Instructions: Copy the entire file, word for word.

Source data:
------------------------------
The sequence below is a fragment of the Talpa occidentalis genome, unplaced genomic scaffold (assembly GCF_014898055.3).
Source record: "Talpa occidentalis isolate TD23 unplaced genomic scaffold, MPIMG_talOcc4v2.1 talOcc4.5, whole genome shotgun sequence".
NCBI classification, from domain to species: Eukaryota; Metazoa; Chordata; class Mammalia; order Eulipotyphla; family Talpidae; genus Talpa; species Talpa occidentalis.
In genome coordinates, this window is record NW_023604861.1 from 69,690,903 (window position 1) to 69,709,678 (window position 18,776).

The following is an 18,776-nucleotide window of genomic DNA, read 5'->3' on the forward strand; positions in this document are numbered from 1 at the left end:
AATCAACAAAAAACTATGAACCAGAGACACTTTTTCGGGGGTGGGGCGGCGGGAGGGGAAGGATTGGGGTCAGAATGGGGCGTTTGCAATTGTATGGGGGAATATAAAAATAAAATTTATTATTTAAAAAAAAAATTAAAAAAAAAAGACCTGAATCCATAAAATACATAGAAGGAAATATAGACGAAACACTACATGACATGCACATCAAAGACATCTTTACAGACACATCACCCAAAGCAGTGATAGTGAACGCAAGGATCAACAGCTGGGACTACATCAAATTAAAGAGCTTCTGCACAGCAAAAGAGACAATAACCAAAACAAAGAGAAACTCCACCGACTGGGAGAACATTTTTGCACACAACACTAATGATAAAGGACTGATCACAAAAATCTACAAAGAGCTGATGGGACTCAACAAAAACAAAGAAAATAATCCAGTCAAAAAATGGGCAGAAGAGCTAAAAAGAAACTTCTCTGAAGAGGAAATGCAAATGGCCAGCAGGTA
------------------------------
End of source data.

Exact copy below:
The sequence below is a fragment of the Talpa occidentalis genome, unplaced genomic scaffold (assembly GCF_014898055.3).
Source record: "Talpa occidentalis isolate TD23 unplaced genomic scaffold, MPIMG_talOcc4v2.1 talOcc4.5, whole genome shotgun sequence".
NCBI classification, from domain to species: Eukaryota; Metazoa; Chordata; class Mammalia; order Eulipotyphla; family Talpidae; genus Talpa; species Talpa occidentalis.
In genome coordinates, this window is record NW_023604861.1 from 69,690,903 (window position 1) to 69,709,678 (window position 18,776).

The following is an 18,776-nucleotide window of genomic DNA, read 5'->3' on the forward strand; positions in this document are numbered from 1 at the left end:
AATCAACAAAAAACTATGAACCAGAGACACTTTTTCGGGGGTGGGGCGGCGGGAGGGGAAGGATTGGGGTCAGAATGGGGCGTTTGCAATTGTATGGGGGAATATAAAAATAAAATTTATTATTTAAAAAAAAAATTAAAAAAAAAAGACCTGAATCCATAAAATACATAGAAGGAAATATAGACGAAACACTACATGACATGCACATCAAAGACATCTTTACAGACACATCACCCAAAGCAGTGATAGTGAACGCAAGGATCAACAGCTGGGACTACATCAAATTAAAGAGCTTCTGCACAGCAAAAGAGACAATAACCAAAACAAAGAGAAACTCCACCGACTGGGAGAACATTTTTGCACACAACACTAATGATAAAGGACTGATCACAAAAATCTACAAAGAGCTGATGGGACTCAACAAAAACAAAGAAAATAATCCAGTCAAAAAATGGGCAGAAGAGCTAAAAAGAAACTTCTCTGAAGAGGAAATGCAAATGGCCAGCAGGTA